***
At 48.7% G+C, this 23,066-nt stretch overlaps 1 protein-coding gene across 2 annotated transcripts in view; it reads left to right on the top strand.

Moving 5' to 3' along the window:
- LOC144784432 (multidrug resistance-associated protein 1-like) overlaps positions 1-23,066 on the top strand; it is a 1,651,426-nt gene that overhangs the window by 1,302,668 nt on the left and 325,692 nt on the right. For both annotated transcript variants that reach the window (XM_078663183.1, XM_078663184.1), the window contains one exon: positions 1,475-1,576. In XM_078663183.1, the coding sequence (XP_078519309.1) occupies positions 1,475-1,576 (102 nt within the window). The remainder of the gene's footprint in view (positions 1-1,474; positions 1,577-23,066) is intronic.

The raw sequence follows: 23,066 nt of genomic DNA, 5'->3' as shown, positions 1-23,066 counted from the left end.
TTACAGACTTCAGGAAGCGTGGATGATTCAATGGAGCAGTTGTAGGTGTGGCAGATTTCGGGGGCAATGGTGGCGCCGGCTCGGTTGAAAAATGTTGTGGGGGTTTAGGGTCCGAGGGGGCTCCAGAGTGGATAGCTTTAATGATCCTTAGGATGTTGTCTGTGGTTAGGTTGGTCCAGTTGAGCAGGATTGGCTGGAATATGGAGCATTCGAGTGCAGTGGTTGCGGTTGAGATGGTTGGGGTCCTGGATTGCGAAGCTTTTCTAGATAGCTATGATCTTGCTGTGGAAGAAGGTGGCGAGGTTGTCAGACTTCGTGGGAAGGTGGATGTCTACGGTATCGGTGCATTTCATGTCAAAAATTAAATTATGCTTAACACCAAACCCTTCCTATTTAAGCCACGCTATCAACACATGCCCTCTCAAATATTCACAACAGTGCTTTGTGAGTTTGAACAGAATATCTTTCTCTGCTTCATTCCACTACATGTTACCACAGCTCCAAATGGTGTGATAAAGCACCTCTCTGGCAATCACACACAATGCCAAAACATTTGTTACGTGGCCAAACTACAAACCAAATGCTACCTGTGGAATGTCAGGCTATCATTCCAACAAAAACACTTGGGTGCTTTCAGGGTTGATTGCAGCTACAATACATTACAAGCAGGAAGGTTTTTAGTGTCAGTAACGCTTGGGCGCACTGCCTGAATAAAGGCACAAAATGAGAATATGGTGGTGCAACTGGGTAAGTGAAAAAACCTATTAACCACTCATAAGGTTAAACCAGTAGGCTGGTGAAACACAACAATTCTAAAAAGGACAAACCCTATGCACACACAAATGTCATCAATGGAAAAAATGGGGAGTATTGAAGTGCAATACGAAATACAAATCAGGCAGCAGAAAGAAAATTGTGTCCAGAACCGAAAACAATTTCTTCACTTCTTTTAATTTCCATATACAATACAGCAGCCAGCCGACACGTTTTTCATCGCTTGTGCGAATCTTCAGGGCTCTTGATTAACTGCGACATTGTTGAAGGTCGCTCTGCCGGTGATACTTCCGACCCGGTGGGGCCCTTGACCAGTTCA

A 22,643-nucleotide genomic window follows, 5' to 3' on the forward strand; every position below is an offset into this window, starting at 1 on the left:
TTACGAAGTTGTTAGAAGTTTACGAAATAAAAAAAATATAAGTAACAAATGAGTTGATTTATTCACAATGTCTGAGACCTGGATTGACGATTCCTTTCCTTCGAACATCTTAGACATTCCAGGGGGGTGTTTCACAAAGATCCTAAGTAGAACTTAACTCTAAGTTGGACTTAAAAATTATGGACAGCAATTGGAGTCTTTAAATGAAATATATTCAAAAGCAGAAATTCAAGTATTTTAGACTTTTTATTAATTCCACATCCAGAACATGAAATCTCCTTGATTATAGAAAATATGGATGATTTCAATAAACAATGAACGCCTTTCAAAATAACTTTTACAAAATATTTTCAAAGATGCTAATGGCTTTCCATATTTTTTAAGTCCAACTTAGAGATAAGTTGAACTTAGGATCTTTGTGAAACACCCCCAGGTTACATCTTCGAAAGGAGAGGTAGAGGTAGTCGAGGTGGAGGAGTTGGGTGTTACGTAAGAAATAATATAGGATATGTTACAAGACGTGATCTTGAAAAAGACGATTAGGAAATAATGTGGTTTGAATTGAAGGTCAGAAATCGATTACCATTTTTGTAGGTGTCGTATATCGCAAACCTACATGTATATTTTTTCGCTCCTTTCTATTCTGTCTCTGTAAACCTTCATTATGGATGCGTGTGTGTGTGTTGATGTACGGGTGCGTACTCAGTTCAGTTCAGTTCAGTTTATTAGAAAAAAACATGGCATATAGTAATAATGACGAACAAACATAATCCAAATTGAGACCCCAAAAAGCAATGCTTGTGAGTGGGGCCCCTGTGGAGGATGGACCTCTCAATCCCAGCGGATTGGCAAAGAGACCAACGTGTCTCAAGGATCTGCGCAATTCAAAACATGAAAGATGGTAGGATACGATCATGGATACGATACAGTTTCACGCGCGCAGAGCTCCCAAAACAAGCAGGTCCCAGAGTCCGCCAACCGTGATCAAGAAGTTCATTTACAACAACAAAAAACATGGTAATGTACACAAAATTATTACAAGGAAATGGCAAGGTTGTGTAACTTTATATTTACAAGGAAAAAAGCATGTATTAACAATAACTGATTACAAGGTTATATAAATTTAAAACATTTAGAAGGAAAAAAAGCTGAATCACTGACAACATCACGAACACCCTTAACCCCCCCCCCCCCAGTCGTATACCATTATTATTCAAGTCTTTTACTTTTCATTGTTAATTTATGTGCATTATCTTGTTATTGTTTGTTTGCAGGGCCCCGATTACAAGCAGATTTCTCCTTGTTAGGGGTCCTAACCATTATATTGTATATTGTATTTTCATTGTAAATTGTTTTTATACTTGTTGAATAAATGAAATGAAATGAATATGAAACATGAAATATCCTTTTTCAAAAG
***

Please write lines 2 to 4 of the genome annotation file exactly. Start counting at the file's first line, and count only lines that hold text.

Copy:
Moving 5' to 3' along the window:
- LOC144784432 (multidrug resistance-associated protein 1-like) overlaps positions 1-23,066 on the top strand; it is a 1,651,426-nt gene that overhangs the window by 1,302,668 nt on the left and 325,692 nt on the right. For both annotated transcript variants that reach the window (XM_078663183.1, XM_078663184.1), the window contains one exon: positions 1,475-1,576. In XM_078663183.1, the coding sequence (XP_078519309.1) occupies positions 1,475-1,576 (102 nt within the window). The remainder of the gene's footprint in view (positions 1-1,474; positions 1,577-23,066) is intronic.

The raw sequence follows: 23,066 nt of genomic DNA, 5'->3' as shown, positions 1-23,066 counted from the left end.